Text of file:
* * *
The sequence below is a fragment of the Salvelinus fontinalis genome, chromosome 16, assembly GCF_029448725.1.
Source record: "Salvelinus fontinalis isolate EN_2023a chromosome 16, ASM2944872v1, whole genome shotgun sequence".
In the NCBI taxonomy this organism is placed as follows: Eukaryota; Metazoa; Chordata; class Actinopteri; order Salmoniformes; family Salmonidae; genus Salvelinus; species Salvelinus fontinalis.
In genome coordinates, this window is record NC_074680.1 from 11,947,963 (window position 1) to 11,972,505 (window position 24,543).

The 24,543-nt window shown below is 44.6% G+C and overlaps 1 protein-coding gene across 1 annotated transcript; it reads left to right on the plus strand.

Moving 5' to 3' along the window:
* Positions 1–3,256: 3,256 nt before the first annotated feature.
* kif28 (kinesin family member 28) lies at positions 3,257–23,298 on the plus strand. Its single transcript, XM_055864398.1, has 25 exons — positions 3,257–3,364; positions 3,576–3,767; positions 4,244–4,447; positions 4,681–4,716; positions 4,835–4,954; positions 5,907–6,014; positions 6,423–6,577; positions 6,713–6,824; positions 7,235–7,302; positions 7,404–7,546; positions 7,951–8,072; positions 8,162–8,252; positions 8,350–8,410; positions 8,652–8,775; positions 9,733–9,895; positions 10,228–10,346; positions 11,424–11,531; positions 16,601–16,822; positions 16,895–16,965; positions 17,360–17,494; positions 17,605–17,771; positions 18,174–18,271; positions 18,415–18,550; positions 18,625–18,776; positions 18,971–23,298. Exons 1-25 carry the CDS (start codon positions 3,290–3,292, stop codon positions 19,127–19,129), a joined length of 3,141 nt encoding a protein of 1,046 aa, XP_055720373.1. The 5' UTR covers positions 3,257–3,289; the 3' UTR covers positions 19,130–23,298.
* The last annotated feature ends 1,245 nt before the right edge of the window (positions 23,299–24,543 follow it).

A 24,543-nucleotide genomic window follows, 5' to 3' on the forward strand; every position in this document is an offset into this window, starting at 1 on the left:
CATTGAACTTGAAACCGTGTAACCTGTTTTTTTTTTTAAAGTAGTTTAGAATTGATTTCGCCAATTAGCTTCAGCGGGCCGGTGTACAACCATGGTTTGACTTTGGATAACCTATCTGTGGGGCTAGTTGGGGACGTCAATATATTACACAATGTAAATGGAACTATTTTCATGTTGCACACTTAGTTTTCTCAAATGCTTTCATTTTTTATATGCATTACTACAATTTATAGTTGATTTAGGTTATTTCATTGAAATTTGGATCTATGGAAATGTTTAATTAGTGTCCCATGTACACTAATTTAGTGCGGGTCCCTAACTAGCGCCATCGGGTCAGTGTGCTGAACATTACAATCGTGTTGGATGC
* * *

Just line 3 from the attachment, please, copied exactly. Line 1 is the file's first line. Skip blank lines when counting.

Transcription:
In the NCBI taxonomy this organism is placed as follows: Eukaryota; Metazoa; Chordata; class Actinopteri; order Salmoniformes; family Salmonidae; genus Salvelinus; species Salvelinus fontinalis.